Can We Separate the Art from the Artist?
Mel Gibson with former girlfriend Oksana Grigorieva
by Guest Contributor Brian Robinson
In 2010, I think it’s safe to say that Americans are obsessed with celebrity. We consume it in a feeding frenzy, as the Kardashians, Hiltons, Richies and Snookies parade in front of the camera. But true stars are still hard to come by, and our culture is happy to highlight those that we actually pay money to watch work. Which, when you think about it, is a strange thing to do. Can you imagine an audience of some kind watching you as you work throughout your day? And PAY you for the privilege? We bestow a special position for those in our society who entertain us and do it well. This is why we are fascinated when those to whom we have bestowed this “honor” turn out to be run of the mill, every day human beings. Guess what? They flounder, flail and falter like the rest of us. So, when it’s one of your favorite entertainers, do you continue to support them as artists?
Of course the latest person caught with his (figurative) pants down is Mel Gibson. Gibson forgot, as did many of the people I will mention, that we live in the instantaneous Digital Information age. You say it and it’s likely somebody recorded it. In Mel’s case it was his ex-girlfriend by whom he has a daughter. Unbeknown to the general public, all that intense craziness we saw him enacting on-screen in the ‘Lethal Weapon’ movies, ‘Braveheart’ and ‘Payback’ was maybe a bit more real than we would have guessed. The recordings of his conversations with his ex-girlfriend are vile, misogynistic, childish and scary. He not only insults blacks, women and Mexicans, but even her singing! OK, I haven’t heard her singing, so that part may be justified. One would think that after his well-publicized arrest drama (where he accused Jewish people of being the cause of all of the wars on the world) that he’d have learned his lesson. Although, that arrest was officially expunged, so perhaps he thought that reset some clock somewhere. Isn’t that just like us? But, here is my question to you: should his art be shunned?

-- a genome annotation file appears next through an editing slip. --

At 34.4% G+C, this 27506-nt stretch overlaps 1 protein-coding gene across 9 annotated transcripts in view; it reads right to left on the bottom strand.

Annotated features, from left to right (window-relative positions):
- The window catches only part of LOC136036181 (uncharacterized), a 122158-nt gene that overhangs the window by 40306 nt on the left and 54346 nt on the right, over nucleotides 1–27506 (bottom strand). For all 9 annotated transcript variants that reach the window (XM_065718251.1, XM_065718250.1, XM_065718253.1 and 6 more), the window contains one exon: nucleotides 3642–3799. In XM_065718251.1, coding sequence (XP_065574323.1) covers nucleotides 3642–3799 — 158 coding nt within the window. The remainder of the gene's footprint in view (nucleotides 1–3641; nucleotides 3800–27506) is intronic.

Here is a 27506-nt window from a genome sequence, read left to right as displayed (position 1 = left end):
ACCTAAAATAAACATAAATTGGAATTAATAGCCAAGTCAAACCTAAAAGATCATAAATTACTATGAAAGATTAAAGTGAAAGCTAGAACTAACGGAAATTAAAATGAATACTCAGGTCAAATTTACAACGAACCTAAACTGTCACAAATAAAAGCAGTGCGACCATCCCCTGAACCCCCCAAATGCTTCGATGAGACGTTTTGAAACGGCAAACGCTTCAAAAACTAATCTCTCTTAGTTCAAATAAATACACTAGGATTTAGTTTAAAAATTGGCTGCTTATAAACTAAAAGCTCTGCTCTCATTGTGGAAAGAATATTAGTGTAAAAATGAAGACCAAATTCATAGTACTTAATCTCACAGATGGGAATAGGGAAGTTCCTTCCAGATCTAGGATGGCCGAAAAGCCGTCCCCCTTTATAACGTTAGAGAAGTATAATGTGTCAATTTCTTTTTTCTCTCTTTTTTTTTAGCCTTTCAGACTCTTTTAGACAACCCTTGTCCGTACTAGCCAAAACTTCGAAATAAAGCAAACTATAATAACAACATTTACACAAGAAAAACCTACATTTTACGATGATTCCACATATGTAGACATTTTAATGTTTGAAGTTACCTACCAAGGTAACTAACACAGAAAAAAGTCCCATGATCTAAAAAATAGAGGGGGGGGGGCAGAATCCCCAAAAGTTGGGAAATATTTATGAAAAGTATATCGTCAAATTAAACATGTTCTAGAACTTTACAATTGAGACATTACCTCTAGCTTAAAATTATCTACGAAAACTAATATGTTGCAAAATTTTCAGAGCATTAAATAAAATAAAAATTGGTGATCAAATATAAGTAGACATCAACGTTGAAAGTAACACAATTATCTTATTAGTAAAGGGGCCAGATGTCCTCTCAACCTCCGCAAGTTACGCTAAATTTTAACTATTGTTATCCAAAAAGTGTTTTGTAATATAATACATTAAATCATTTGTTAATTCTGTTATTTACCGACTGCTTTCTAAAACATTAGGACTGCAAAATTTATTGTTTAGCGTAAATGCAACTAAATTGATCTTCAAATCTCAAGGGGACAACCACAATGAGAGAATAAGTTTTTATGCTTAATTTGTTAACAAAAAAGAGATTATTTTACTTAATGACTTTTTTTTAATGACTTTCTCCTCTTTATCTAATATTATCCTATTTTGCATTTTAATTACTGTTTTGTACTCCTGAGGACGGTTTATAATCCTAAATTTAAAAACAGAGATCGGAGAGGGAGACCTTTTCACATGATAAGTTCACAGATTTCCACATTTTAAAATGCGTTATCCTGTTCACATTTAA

Should we, the movie-going public, now solemnly swear to never sit through ‘Ransom,’ ‘Bird On a Wire’ or ‘Apocalypto’ again? Do we punish him by turning our backs whenever we see his face on cable? I am serious here. I want to get a read on how we as a group respond to his outrageous behavior. Other than blogging about it, listening to the talking heads go on about it, what do we really need to do in the way of reaction? You see, you and I have no real direct effect on whether he ever gets hired for another directing or acting job. We have a powerful indirect effect though, in that we can band together and never pay to see another one of his films. But, is that fair? And by fair, I don’t mean to the man, but to the art that he had a hand in creating.
It’s no surprise to anyone reading this blog that movies, TV shows, albums, and just about any other mass entertainment is made as part of a collaboration of many craftspeople and artists. Mel Gibson, for all of his talents, has never alone directed, acted, operated a camera, lit a set, made costumes and recorded the score to a major motion picture. There were hundreds behind the camera that you and I will never really know the names of (even though their names are listed at the end of every movie). Do they deserve to lose work based on his wingnuttery?